However, separatism encouraged by the top PDP leadership didn’t go down well with the Centre. As a result, despite having many disputes, it is said that New Delhi, whether it is under BJP or Congress, has often preferred Farooq Abdullah and his son Omar Abdullah than Mufti and his daughter Mehbooba Mufti. Recently, former RAW Chief A.S. Dulat in an interview to an online media house revealed that the present BJP leadership initially tried to form an alliance with the NC after the 2014 Assembly election results of erstwhile Jammu and Kashmir State.
And though it somehow didn’t materialise, as perhaps Omar Abdullah wasn’t keen for the alliance, the end result was the saffron party was left with no options but to form an alliance with PDP. Not to forget that during Vajpayee’s era NC was an ally of BJP and Omar was a Cabinet minister.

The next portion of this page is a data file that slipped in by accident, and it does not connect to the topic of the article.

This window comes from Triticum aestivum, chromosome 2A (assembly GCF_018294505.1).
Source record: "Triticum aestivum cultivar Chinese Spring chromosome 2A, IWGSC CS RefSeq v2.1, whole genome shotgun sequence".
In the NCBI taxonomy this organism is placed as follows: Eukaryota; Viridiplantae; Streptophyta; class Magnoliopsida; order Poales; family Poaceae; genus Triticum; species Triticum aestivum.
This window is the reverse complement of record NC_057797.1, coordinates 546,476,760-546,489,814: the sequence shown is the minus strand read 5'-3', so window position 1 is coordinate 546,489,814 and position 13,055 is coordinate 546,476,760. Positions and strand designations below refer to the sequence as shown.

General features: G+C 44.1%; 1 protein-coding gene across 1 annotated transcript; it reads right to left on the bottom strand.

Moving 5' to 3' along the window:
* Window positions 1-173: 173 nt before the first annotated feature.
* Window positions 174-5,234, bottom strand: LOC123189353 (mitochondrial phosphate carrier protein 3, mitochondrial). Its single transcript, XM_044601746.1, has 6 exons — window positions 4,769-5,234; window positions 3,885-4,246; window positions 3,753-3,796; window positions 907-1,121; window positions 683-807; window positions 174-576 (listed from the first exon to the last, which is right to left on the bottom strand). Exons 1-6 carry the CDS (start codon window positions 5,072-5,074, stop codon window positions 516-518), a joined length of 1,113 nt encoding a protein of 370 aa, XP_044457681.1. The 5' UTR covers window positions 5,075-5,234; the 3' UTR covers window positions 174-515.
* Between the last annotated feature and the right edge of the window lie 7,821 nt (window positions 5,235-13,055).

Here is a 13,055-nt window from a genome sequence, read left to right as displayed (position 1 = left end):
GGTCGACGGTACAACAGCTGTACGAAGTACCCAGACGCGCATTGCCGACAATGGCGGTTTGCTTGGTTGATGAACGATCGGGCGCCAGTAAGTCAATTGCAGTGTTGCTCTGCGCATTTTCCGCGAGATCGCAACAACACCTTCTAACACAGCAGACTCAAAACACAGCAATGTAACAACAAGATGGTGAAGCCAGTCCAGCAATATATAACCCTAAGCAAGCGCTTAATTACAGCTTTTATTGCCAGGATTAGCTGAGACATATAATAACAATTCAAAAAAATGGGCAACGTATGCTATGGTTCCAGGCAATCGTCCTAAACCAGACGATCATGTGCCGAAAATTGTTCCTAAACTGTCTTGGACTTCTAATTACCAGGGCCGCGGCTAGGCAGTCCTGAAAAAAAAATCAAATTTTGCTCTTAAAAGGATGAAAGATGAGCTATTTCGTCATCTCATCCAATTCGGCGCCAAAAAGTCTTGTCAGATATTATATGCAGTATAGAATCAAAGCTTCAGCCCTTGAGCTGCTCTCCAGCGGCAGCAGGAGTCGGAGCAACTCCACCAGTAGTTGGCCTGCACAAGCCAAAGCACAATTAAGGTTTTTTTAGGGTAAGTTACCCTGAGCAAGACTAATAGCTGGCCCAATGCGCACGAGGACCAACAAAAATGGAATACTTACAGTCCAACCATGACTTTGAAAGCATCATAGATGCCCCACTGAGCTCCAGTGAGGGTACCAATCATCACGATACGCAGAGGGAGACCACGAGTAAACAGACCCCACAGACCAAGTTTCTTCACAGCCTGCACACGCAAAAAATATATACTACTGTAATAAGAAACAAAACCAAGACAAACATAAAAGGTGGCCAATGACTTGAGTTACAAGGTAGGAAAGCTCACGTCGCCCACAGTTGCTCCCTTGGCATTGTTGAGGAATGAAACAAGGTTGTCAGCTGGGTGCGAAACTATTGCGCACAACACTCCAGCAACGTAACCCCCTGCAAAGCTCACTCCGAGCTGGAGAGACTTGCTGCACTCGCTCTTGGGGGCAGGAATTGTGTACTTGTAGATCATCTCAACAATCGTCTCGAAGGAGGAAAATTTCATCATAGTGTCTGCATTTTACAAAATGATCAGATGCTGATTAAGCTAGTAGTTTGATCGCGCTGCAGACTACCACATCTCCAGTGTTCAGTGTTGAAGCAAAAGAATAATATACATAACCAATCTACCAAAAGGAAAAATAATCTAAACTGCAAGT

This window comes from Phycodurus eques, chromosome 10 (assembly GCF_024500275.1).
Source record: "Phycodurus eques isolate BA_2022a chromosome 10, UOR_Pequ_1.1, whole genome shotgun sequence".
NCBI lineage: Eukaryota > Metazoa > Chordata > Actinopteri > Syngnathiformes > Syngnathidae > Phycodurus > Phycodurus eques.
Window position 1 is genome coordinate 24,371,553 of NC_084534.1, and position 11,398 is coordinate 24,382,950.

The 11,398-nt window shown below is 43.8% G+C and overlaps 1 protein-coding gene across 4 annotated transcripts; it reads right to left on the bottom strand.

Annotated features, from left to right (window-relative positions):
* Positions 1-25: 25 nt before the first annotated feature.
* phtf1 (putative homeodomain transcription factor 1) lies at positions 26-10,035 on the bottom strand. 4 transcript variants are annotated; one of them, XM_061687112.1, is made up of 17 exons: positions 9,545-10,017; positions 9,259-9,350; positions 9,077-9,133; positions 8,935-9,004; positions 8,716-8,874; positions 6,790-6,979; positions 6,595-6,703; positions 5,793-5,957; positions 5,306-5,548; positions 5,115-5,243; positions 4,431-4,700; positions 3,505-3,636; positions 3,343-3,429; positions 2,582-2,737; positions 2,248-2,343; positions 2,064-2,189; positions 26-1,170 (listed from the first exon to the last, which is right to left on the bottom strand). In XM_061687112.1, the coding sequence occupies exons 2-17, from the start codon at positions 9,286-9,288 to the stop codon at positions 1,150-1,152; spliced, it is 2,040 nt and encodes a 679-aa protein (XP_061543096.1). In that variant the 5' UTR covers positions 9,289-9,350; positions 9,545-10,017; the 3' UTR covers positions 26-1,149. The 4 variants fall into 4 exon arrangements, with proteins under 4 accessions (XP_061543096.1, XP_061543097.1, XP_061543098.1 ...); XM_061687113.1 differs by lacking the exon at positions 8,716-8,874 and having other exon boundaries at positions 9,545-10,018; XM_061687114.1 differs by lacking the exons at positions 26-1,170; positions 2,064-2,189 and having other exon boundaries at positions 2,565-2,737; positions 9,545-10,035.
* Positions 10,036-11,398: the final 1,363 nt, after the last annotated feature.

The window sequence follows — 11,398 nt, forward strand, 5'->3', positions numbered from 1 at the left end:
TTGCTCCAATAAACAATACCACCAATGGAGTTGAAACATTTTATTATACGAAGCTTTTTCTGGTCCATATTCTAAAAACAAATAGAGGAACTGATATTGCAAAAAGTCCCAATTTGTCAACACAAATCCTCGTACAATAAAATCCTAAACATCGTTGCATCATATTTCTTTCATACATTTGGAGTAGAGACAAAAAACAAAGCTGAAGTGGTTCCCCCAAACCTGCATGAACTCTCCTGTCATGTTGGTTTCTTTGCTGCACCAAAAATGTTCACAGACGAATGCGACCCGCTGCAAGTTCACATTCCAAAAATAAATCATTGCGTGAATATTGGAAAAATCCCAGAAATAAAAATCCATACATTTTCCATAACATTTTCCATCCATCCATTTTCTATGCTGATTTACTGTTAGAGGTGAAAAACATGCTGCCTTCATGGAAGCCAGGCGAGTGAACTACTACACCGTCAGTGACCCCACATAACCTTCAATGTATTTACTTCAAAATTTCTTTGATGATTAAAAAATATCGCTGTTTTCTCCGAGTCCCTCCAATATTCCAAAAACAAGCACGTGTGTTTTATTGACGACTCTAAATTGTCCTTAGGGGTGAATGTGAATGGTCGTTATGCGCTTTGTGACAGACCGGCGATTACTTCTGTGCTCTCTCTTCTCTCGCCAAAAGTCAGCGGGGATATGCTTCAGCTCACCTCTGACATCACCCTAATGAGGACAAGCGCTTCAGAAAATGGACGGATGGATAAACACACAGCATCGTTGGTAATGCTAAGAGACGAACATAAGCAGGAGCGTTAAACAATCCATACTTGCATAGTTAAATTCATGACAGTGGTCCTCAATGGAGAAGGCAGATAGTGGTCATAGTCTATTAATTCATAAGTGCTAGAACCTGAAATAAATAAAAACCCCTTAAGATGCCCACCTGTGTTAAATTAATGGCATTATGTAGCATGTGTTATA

So, the big question in this new push by New Delhi is whether the NC has been the most reliable partner of the Centre for years? There is another side of the story. Separatism has strengthened itself on the ground in the Valley. As a result, pro-New Delhi NC, when out of power, has sometimes spoken in the same vein as those expressed by Pakistan-backed separatists.
When it comes to nationalism, the present BJP Modi-Amit Shah leadership follows a tough approach. This can be seen in Bukhari’s language. He hasn’t criticised the abrogation of Article 370 and instead focussed on present issues such as demand for restoration of statehood, domicile law for Jammu and Kashmir, equitable developments of both regions, dignified return of Kashmiri Pandits et al — which generally don’t get objected to by the BJP.